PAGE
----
7. Julie Murphy & Annie Ebrel – Farfarwell Fo I Langyfelach
  8. The Taliesen Orchestra – Lothlorien
  9. Noella – Lacroix Island in Fog
  10. e.s. Posthumus – Ulaid
  1. Luigi Rubino – Glace of Dust
  2. Kathleen Ryan – Bells, the Veil, and Victory
  3. Michael Nyman – The Sacrifice
  4. Christopher Young – Humility and Love
  5. Niall Byrne – Juliette is Happy
  6. Brian Crain – At the Ivy Gate
  7. Bruno Coulais – In Memoriam
  8. Ludovico Einaudi – Fly
  9. Jorane – Film III
  10. James Newton Howard – The Gravel Road
  1. Mike Foyle – Pandora
  2. Mike Foyle – Firefly
  3. Brian Tyler – Hymn
  4. Mychael Danna – In My Line of Business
  5. Jamin Winans – John’s Walk
  6. Music Junkies – Fatal Fantasy
  7. e.s. Posthumus – Nara
  8. Clint Mansell – Death is the Road to Awe
  9. Zoe Keating – Flying and Fighting
  10. Dune – In the End
Off-Beat Dramedy
  1. Alex Wurman – Arrival At The Sea
  2. Dirk Reichardt – A Rainy Day In Vancouver
  3. Sigur Ros – Hoppipolla (Piano Version)
  4. Nick Urata – She’s Real
  5. Lowercase Noises – A Highway Shall Be There
  6. Brian Crain – Imagining
  7. Yann Tiersen – IV
  8. Yann Tiersen – Derniere
  9. Emancipator – With Rainy Eyes
  10. Nancy Wilson – River Road

Did I miss anything? The best song? Your genre? Drop me a line below, or tweet @steviesmiff. And maybe I’ll make another list!

making the habit

According to researchers, it takes 66 days to form a new habit, so if you’re looking to ace your 2014 New Year’s resolution you needed to start, uh, yesterday.

But don’t worry if you’re not quite there yet. I’m not, either. My head’s chock full of all the things I still want to do with 2013. Like finish my summer novel, quit sugar for goodbecome a proper minimalist, and um, blog daily. With only 65 days to go I’m realizing a few early resolutions might not hurt.

John Dryden on Habits

A lot of people I know have simply resolved not to make resolutions. They’re just a set-up for failure, right? That doesn’t keep these people from wanting change in their own lives, of course, but it often keep them from seeing it. So whether you do it after Christmas or right now, the best way to change is to decide to. Here are a few tips on where to go from there:

  1. Be specific: “Eat healthy” is vague and can easily be manipulated to fit the whim of the moment. “No more cereal for breakfast” is quantifiable and hard to fudge.
  2. Make habits, not goals: “Eat an apple and yogurt for breakfast” is easy to do, and once you’ve done it again and again and again, you won’t even have think about it as you put your other goals habits in place for better living.
  3. Set up cues and responses: Bad habits are retained by mental cues that tell us to behave a certain way, e.g. “When I finish supper, turn on the television” or “If there’s chocolate, eat it.” Luckily, we can use cues to form good habits as well. In this case it’s “If it’s breakfast, eat an apple and yogurt” but it could easily be, “When I finish supper, go for an evening walk.”
  4. Make the habit of making habits: Eating something different for breakfast doesn’t sound like a very worthy resolution for the start of a new year, but as you begin to see change as a process, you can implement new habits progressively to achieve your goal. In February you can begin your evening walks, and in March, “If there’s chocolate, drink a glass of water.”
  5. Believe it will get easier: Willpower begets willpower. 12 months later, when you’re running 20 minutes every morning before your first coffee, you won’t believe how hard it was to go that first week without Frosted Flakes.Gretchen Rubin on Habits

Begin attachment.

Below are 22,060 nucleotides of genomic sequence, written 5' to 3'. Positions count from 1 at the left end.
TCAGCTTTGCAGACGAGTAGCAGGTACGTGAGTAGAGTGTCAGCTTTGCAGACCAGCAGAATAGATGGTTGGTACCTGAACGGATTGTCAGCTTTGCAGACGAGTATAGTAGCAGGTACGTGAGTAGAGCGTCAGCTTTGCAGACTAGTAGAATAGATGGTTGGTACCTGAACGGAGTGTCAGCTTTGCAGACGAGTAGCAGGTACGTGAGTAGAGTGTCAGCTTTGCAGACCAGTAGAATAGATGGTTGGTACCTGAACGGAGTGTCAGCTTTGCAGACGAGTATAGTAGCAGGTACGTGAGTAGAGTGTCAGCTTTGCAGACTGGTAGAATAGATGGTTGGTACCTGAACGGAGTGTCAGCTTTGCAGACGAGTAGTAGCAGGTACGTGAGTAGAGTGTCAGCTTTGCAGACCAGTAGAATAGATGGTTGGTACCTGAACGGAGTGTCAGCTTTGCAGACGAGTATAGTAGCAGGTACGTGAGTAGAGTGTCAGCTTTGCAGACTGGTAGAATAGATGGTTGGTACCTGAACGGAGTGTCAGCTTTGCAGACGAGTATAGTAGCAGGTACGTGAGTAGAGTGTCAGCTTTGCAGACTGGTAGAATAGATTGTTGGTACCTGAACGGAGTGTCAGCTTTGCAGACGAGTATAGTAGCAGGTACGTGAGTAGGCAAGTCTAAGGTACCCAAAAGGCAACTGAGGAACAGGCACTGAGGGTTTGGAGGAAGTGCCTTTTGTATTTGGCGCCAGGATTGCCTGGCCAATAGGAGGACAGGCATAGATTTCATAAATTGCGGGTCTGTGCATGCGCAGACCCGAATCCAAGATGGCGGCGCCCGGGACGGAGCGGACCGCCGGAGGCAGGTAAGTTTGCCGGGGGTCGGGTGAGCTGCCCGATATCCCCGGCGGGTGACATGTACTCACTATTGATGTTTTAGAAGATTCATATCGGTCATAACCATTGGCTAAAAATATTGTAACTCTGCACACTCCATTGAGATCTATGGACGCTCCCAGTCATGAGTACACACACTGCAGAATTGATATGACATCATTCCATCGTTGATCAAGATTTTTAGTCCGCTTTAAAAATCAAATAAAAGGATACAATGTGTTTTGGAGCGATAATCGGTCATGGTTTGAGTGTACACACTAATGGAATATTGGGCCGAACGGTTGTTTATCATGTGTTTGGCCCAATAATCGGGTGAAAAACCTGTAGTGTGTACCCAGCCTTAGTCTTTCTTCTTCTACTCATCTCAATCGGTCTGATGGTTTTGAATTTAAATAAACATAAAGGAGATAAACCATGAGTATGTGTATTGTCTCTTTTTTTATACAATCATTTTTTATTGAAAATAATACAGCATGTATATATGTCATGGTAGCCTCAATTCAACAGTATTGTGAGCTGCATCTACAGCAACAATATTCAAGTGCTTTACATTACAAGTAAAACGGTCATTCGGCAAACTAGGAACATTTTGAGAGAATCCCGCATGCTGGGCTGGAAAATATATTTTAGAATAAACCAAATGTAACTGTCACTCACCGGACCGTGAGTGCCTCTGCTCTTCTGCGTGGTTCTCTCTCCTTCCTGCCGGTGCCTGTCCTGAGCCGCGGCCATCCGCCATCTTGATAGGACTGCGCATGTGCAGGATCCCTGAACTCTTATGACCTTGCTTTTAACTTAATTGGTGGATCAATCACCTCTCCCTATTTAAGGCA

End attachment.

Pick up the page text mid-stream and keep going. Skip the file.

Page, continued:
At the end of 2011, I wrote a list of 6 areas of my life I wanted to grow in. Three were external, and 3 internal. For each of these I decided on monthly, weekly, and daily habits to acquire. In the second week of 2012, I moved house and lost the notebook where I had written all this down. What I remembered was the habits I had already begun, and I continued to build on them. When I found the notebook again in October, I’d already overshot almost all of my goals for the year.

The power of habit.

the sweet life

A week ago my friend asked me which of what he calls my “diet restrictions” (and I call eating healthy) I’d choose to do for life, no cheats, no exceptions.

I hesitate to share what I said since it turned out a be a very controversial and widely unpopular choice. I answered “no sugar.” (Which I hypothetically defined as “any natural sugar that has been separated from its source and concentrated,” so maple syrup, evaporated milk and most fruit juice would count, but honey wouldn’t.) The reactions I got to this varied from, “That’s impossible.” to “Why would you want to do that?” to “Not even you could manage that.”

It’s just not ever a good idea to tell me I can’t do something.

Leonardo da Vinci on mastery

Two days later I was still thinking about it. I was out at dinner with this same friend and I (yes, I) suggested I put my money where my mouth is, or put my mouth where sugar isn’t, or something like that. We settled on a bet of “no sugar till Thanksgiving.” If I last, he treats me to all-you-can-eat sushi and drinks at my favorite restaurant. If I don’t, I treat him to the same.

I’ll admit, that may seem a low pay-off for two and a half months without dessert. But that’s not really the point.

“I’m testing the boundaries of my needs,” as Leo Babuata said about his Year of Living Without project, “It’s good to test your personal boundaries now and then (or, if you’re me, all the time).” There are few places in this first-world, upper-middle-class, fairly-entitled life I was (and maybe you were) born into where those boundaries get tested. I mean, outside of parenthood, or enlisting in the army.

Paul on what's good for you

There is some part of me that believes you’ll never find out what’s absolutely necessary in life without first finding out what’s not. (I guess that’s what makes me an aspiring minimalist.) So while cutting out sugar may help me live to see a few more Thanksgivings, I’m oddly curious what else it will help me see.